Facing fear on the page
One of the biggest challenges I see my older students grapple with is fear of judgment. What will people think of me when they know this thing about me? How can I be honest about someone’s behavior without the whole family turning against me? How will it affect my relationships?
These are important and difficult questions to ask.
No one gets through life without a few bumps in the road. My favorite memoirs are the ones in which the author finds their way to redemption or an understanding of themselves despite mistakes they’ve made or after suffering the consequences of someone else’s misdeeds. More often than not, when a student reveals a painful or embarrassing incident from their past, other students comment that they’ve experienced similar struggles. This was especially true at the height of the #MeToo movement. Shame is a powerful force, and pushing through it by sharing deeply personal stories lends courage to others to do the same. I’d argue that great relief also comes from sharing these stories.
Writing about others can be tricky as well. In Bird by Bird, Anne Lamott wrote, “You own everything that happened to you. Tell your stories. If people wanted you to write warmly about them, they should have behaved better.” I tend to agree. Yet, a well-written memoir will focus on the writer’s experience or perception of situations and not engage in blatant name-calling or shaming.
As for how surprising information will impact real-life relationships, I have seen every possible outcome (besides lawsuits) with my students. Some have grown closer to loved ones after sharing personal stories; others have relatives who dispute every single word and cut them out of their lives. This can be painful, but I often think of a quote from Maya Angelou that describes the pain of keeping our stories to ourselves: “There is no greater agony than bearing an untold story inside you.” I believe that the pain of bottling up our emotions and stories can be heavier than the disappointment of a family member.
The relief of unloading a cargo of burden through courageously sharing honest reflections of painful or otherwise unpleasant pasts can be incredibly liberating.
In Mary Karr’s The Art of Memoir, she writes that, “in some ways, writing a memoir is knocking yourself out with your own fists, if it’s done right.” While this can be true for so many authors, it is also true that the relief of unloading a cargo of burden through courageously sharing honest reflections of painful or otherwise unpleasant pasts can be incredibly liberating.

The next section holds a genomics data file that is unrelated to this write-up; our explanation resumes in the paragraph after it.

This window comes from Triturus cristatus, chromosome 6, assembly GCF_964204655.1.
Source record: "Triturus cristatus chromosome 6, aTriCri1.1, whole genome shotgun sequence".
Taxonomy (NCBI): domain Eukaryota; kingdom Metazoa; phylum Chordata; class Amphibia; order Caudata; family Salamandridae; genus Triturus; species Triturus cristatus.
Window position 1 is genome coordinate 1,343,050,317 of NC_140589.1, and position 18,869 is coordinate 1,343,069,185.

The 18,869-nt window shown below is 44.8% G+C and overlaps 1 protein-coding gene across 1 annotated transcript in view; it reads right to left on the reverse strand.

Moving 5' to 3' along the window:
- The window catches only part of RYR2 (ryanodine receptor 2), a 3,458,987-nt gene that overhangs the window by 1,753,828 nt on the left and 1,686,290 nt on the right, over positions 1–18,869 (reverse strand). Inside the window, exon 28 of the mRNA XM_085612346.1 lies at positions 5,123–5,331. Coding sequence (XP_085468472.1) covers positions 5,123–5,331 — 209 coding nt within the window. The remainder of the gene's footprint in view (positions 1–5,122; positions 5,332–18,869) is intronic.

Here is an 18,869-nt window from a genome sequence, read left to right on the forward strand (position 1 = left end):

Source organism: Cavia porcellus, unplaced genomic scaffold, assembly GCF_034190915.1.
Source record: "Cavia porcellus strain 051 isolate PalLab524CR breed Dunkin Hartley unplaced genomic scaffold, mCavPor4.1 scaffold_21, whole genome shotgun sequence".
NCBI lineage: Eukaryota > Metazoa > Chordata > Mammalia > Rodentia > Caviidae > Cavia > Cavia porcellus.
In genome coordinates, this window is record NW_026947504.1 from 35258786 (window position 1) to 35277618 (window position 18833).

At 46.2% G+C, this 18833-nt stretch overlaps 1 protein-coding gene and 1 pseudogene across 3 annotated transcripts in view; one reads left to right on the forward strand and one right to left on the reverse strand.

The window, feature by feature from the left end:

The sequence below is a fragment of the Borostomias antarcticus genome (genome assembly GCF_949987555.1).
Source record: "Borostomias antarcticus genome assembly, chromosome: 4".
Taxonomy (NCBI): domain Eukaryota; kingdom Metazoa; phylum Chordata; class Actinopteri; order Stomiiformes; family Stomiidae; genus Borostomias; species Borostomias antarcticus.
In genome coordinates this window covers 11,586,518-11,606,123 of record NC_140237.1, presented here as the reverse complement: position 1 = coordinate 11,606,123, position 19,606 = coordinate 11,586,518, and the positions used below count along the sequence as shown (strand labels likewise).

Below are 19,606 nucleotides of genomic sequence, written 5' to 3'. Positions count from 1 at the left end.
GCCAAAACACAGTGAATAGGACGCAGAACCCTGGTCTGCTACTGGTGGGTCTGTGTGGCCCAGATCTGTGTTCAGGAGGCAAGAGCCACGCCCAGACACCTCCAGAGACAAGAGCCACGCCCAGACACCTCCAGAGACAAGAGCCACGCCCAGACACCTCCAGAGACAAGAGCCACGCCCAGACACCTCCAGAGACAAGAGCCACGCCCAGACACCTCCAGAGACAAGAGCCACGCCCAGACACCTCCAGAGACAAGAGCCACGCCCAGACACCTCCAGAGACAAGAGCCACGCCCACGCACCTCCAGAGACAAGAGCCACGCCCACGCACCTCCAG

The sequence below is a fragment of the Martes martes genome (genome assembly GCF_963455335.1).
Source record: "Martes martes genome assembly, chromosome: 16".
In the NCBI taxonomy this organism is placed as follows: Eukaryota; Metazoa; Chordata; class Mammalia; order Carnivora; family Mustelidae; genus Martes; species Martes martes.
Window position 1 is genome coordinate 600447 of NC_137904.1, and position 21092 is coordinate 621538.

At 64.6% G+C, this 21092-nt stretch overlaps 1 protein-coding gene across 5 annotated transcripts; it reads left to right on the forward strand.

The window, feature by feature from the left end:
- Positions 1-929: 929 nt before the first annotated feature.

(It is interesting to note that I rarely, if ever, hear any of these concerns from male writers. It is almost exclusively women memoirists who worry about revealing too much or hurting people’s feelings, and primarily women who opt instead to protect the people in their lives – even if the people they are writing about have been deceased for decades.)
Finding your voice
No one can tell your story the way you can. No one sees the world through the exact same lens. There is no need to mimic writers you admire or feel intimidated by sophisticated language. Embrace your differences, bring in details and insights that only you can share.
This is especially valuable advice for ESL writers, who can get easily overwhelmed by the writing process or feel like outsiders. Incorporate your views about the world, share the phrases or sayings you used growing up, or reveal your beliefs about the world and the global changes you’ve lived through. Freewriting, timed writing prompts in classes or in groups of friends, reading stories by people who’ve had similar lives can all help foster that unique voice and offer inspiration to folks just starting out.
It is also so important to remember that writing a memoir takes practice; often writers (myself included) will look at a polished, edited, copy-edited, published book and think, “Dear Lord, how will I ever do this?” This is a good time to take a step back and remember that even the most wildly successful authors often trudge through numerous revisions of their work before readers pull it off the shelf at a favorite local bookstore.
There is no need to aim for a perfect first – or even third – draft. In fact, I am a big fan of writing a couple of mediocre revisions, shelving the story or chapter for a few weeks, and coming back with fresh eyes to breathe more of my own unique perspectives into the story. Yes, it can be daunting to revise numerous drafts of a memoir, but it doesn’t have to be. Reflecting on our lives can awaken joyful memories. Writing revisions of our memoirs can help us see our lives through different lenses and bring our unique voices to life.
Dani Burlison is a writer and memoir-writing instructor living in Santa Rosa, California. You can find out about her and her work at daniburlison.com.